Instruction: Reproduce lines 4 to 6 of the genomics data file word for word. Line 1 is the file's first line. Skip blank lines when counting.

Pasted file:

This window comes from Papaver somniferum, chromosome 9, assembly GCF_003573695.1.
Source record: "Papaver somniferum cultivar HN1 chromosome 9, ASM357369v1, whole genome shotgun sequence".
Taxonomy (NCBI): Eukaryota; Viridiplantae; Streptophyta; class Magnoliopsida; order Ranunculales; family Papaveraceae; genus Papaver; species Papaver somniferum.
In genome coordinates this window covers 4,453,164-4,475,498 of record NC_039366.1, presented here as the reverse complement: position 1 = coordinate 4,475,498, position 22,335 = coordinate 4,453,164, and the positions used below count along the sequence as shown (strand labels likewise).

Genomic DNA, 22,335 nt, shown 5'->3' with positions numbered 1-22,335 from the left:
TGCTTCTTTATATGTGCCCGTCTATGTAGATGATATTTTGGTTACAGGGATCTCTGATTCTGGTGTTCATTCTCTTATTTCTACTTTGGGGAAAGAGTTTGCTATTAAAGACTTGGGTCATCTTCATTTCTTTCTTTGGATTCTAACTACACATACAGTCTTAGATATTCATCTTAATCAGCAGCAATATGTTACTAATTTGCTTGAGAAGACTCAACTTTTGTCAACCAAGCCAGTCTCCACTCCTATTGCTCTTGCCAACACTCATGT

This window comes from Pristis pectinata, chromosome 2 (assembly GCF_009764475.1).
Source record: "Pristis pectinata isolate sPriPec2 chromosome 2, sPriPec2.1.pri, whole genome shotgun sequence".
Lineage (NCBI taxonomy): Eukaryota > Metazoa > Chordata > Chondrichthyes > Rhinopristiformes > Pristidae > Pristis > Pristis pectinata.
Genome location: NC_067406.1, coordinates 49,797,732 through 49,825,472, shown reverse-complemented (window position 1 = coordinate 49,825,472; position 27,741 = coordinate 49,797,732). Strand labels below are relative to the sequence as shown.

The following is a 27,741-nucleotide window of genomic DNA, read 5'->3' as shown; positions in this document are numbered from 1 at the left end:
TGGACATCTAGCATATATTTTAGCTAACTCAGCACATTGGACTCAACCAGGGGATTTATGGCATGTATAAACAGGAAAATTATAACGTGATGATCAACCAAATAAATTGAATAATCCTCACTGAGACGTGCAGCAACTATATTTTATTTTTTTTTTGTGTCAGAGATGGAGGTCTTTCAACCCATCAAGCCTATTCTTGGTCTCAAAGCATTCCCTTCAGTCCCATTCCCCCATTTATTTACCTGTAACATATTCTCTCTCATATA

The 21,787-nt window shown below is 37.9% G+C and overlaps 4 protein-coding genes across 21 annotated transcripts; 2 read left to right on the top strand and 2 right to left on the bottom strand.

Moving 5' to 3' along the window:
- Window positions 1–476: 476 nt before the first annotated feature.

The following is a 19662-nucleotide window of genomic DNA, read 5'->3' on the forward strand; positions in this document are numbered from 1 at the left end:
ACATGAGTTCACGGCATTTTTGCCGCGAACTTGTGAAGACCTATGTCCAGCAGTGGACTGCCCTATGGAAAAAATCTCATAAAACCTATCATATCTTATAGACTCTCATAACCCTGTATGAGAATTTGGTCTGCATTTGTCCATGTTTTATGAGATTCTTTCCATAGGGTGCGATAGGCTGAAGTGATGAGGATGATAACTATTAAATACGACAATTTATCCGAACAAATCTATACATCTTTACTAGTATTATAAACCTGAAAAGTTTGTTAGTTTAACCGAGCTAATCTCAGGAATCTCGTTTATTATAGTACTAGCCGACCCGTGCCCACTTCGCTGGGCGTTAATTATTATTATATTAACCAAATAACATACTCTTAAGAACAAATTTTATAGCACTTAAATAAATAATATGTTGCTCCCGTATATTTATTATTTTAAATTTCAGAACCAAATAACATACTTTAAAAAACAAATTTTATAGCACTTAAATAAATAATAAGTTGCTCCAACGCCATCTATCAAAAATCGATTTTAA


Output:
In genome coordinates this window covers 4,453,164-4,475,498 of record NC_039366.1, presented here as the reverse complement: position 1 = coordinate 4,475,498, position 22,335 = coordinate 4,453,164, and the positions used below count along the sequence as shown (strand labels likewise).

Genomic DNA, 22,335 nt, shown 5'->3' with positions numbered 1-22,335 from the left:
TGCTTCTTTATATGTGCCCGTCTATGTAGATGATATTTTGGTTACAGGGATCTCTGATTCTGGTGTTCATTCTCTTATTTCTACTTTGGGGAAAGAGTTTGCTATTAAAGACTTGGGTCATCTTCATTTCTTTCTTTGGATTCTAACTACACATACAGTCTTAGATATTCATCTTAATCAGCAGCAATATGTTACTAATTTGCTTGAGAAGACTCAACTTTTGTCAACCAAGCCAGTCTCCACTCCTATTGCTCTTGCCAACACTCATGT